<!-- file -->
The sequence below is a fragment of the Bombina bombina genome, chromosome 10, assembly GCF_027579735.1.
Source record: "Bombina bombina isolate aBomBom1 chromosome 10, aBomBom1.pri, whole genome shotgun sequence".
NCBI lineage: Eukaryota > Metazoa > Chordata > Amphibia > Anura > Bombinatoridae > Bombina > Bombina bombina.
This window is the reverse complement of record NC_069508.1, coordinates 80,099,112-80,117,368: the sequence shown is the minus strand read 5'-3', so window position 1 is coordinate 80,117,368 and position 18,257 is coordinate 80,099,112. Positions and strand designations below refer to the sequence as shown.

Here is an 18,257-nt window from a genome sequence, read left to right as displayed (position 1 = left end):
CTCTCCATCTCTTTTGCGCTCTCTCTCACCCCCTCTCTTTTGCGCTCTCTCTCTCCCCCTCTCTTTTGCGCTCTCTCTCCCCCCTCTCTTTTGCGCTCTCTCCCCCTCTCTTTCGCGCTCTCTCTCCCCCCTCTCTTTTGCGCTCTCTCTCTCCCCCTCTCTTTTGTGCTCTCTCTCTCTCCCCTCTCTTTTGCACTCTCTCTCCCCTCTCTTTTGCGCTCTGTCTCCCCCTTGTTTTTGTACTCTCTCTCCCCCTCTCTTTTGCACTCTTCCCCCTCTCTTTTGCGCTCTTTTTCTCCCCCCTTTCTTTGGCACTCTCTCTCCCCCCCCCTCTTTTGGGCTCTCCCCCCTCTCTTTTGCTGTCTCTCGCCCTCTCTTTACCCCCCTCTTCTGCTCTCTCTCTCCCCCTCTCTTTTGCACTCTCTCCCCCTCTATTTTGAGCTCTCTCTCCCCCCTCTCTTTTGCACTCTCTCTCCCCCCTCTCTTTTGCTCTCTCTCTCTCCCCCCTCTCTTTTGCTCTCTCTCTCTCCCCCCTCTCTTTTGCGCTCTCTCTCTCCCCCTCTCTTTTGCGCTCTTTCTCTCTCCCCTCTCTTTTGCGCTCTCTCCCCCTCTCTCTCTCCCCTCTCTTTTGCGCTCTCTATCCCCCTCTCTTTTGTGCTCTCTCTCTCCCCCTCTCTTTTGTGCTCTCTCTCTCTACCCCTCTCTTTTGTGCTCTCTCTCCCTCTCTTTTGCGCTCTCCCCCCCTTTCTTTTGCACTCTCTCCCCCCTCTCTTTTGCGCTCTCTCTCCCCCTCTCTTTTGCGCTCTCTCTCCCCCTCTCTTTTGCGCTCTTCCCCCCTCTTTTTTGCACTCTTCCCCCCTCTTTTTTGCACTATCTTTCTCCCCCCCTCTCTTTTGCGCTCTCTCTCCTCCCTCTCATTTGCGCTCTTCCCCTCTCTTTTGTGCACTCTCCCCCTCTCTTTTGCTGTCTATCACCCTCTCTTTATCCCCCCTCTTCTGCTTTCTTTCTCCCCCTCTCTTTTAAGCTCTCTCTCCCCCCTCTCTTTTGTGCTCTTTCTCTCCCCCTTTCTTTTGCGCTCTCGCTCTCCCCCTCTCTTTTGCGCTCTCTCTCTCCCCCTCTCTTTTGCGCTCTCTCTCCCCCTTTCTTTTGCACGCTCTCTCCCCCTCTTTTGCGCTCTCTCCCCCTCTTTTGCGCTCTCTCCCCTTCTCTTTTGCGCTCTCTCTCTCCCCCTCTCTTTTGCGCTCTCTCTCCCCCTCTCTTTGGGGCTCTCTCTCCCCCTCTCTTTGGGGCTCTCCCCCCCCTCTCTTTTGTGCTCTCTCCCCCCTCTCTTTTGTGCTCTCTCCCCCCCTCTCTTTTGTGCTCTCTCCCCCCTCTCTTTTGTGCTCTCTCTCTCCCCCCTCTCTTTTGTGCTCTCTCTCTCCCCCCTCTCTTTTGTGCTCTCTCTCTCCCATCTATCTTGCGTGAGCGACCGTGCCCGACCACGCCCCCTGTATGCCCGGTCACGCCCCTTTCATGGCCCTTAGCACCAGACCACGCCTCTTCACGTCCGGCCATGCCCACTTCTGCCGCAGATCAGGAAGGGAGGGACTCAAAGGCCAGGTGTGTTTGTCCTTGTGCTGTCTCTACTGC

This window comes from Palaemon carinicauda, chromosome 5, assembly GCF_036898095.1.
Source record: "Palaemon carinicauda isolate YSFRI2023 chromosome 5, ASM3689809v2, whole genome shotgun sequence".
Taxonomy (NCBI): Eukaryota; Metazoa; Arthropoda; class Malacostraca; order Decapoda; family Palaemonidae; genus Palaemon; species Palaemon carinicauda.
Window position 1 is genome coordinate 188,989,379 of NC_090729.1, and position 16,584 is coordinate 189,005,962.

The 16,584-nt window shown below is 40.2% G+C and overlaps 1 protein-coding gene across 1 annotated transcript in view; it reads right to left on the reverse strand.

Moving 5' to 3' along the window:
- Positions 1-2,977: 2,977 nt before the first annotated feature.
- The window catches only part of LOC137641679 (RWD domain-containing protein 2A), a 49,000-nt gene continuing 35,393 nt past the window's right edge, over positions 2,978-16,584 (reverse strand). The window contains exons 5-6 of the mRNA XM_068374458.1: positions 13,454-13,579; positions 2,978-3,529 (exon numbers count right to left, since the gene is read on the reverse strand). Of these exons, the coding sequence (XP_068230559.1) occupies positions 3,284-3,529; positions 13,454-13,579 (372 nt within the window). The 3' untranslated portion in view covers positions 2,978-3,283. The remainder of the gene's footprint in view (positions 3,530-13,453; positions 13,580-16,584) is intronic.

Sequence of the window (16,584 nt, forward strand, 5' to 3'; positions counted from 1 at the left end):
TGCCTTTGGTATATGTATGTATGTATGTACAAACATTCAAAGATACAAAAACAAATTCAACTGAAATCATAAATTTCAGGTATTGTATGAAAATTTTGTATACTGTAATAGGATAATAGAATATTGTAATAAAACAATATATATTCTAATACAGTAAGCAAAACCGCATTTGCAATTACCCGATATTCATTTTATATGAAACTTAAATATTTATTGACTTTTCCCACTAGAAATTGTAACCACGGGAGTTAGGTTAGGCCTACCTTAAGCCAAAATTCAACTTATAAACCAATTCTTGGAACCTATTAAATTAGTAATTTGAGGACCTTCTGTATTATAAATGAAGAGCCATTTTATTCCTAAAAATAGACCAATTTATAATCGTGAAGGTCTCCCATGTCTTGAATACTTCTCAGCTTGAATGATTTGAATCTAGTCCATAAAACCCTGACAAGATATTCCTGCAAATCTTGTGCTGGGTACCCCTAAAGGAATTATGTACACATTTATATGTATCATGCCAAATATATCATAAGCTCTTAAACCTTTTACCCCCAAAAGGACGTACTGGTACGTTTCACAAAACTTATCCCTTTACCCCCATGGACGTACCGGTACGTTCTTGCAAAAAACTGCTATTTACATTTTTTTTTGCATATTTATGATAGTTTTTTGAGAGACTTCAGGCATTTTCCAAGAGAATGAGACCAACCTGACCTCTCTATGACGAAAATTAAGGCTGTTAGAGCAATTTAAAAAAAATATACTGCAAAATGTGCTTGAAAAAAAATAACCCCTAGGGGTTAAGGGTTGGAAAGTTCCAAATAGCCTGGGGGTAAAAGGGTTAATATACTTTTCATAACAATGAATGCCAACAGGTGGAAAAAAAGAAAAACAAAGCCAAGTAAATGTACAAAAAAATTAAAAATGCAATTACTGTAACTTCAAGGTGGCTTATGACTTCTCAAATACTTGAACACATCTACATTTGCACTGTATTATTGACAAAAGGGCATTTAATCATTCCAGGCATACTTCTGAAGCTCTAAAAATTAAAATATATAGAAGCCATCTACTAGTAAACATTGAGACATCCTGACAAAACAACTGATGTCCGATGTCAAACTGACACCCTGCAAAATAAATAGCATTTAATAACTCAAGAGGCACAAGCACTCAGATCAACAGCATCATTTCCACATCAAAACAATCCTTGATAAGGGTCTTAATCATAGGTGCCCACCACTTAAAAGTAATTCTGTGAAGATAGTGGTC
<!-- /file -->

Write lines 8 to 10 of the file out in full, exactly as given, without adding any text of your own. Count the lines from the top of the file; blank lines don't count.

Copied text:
Source record: "Palaemon carinicauda isolate YSFRI2023 chromosome 5, ASM3689809v2, whole genome shotgun sequence".
Taxonomy (NCBI): Eukaryota; Metazoa; Arthropoda; class Malacostraca; order Decapoda; family Palaemonidae; genus Palaemon; species Palaemon carinicauda.
Window position 1 is genome coordinate 188,989,379 of NC_090729.1, and position 16,584 is coordinate 189,005,962.